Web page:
Mountain Laurel (Kalmia latifola L.)

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This page contains information regarding a plant "known to be poisonous" to goats as well as other animals. This information was researched from various resources. Please note, that the author is not a botanist or specialist regarding plants. This information is posted for your reference and comparison purposes only.

Mountain Laurel - Click for a full size image Mountain Laurel - Click for a full size image

Calico Bush, Southern Mountain Laurel, American-Laurel, Wood-Laurel, Small-laurel, Poison Laurel, Leaf-Laurel, Kalmia, Broad-Leaf Kalmia, Clamoun, Ivybush, Big-leaf Ivy, Spoonhunt, Spoonwood.

Glycosides Containing Plant - Mountain-laurel is a broad-leaved evergreen shrub that is 10 to 30 feet (3-9 m) tall at maturity. The crooked, irregular branches are characteristically contorted, forming dense thickets. The shiny evergreen leaves are simple, alternate, and mostly crowded at the branch tips. The flowers are borne in panicled corymbs at the ends of leafy branchlets. The fruit is an oblong capsule, 0.5 to 1 inch (1.2-2.5 cm) long. The bark is reddish brown to dark gray, and thin. Mountain laurel is sometimes confused with Labrador tea (Ledum spp.).

All parts are poisonous and can be fatal to both humans and animals.


In order for toxic signs to manifest, 0.2% by weight of green leaves needs to be ingested. Gastroenteric signs develop first, generally within 6 hours of ingestion, including salivating, vomiting (in capable species), diarrhea, abdominal pain, and tremors. Disturbances in cardiac rate and rhythm may then be noted. If sufficient quantites were consumed, convulsions may occur, followed by coma and death. Not all affected animals will die, and livestock may recover without treatment, depending upon amount ingested.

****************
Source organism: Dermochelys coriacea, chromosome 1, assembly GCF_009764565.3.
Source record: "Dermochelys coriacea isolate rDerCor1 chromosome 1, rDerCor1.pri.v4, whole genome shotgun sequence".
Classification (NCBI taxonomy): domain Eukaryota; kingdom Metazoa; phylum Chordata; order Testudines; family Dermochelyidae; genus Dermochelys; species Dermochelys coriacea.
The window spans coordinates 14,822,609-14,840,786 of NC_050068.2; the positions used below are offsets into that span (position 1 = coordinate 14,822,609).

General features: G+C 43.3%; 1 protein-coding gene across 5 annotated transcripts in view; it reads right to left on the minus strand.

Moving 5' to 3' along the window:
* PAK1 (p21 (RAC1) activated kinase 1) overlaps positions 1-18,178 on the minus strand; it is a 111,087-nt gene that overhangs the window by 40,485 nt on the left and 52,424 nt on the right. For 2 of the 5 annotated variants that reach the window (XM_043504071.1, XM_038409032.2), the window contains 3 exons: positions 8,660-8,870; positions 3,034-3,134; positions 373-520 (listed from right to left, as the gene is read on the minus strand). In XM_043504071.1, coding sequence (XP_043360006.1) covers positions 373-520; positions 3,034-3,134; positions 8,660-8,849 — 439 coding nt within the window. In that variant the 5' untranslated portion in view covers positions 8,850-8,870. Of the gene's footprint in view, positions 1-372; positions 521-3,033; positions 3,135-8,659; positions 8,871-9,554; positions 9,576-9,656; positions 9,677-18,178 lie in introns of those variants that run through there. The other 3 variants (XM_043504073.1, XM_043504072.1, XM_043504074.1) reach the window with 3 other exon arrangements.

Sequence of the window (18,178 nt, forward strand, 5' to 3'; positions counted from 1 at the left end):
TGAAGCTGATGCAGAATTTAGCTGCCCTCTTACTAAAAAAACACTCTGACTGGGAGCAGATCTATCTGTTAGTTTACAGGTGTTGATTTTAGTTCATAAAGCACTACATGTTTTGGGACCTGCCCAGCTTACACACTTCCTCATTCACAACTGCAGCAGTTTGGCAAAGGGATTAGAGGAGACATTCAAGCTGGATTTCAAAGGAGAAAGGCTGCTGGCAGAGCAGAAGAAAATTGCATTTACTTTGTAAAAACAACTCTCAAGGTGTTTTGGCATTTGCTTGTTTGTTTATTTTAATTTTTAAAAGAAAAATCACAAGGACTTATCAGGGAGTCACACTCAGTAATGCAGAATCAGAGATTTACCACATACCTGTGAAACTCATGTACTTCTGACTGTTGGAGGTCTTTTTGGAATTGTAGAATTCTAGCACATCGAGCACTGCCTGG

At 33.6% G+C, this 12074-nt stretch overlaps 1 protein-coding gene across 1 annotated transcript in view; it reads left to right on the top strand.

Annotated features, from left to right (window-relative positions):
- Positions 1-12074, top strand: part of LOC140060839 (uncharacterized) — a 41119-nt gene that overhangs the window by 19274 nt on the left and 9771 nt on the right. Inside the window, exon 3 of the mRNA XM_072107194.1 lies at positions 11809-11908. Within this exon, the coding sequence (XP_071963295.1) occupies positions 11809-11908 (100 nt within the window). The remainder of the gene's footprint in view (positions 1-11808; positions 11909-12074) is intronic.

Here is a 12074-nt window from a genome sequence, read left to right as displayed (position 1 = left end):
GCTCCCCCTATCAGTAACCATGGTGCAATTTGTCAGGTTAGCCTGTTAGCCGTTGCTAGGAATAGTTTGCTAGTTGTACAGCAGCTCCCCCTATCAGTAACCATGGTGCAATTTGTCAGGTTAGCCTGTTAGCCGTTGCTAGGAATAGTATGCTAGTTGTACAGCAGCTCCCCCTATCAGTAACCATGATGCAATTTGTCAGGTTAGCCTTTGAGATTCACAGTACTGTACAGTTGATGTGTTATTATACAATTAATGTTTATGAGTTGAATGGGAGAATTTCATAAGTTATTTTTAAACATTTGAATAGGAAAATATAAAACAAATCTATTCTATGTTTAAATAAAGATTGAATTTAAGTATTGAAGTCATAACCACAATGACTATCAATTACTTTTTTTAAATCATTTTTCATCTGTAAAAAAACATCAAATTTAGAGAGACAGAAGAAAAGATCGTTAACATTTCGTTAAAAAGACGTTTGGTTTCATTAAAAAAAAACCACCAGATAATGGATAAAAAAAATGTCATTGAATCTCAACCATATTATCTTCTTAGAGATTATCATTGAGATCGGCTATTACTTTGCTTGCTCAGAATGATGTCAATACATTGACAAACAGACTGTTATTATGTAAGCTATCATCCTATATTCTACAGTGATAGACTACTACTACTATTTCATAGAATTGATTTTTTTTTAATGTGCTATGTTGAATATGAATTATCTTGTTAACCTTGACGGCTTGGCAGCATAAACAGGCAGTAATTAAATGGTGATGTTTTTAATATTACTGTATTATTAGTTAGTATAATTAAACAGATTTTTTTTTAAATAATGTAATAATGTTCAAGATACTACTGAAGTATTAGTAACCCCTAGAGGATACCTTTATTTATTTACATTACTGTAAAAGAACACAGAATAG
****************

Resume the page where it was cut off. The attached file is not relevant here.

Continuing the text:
Moderate. Mountain-laurel is considered toxic to most livestock. Kingsbury lists the following percentage of lethal doses of mountain-laurel leaves to animal body weight. goats > 0.4%. The foliage of mountain-laurel is a winter forage for white-tailed deer but it may be toxic if deer are forced to rely on it exclusively or forage on it in large quantities.

All animals may be affected. It has been suggested that deer are possibly unaffected by Mountain Laurel; either because Mountain Laurel is considered unpalatable or because of the ability of a deer to digest and pass toxins with no side effects.

Stomach irritation, abdominal pain, abnormal heart rate and rhythm, convulsions, coma, death.

Prevent further ingestion and provide supportive care. Veterinary attention is needed if ingestion was recent, or if clinical signs are present.

These plants are not safe in hay nor in any other prepared feed.

Animals should not be allowed to graze these plants. Keep hungry livestock away from areas where these plants grow. Pets may nibble or taste the leaves out of curiosity or boredom, and this is not advised, but seldom leads to clinical toxicosis. Honey made from the nectar of these flowers is also toxic and should not be consumed, so exercise caution when placing beehives.

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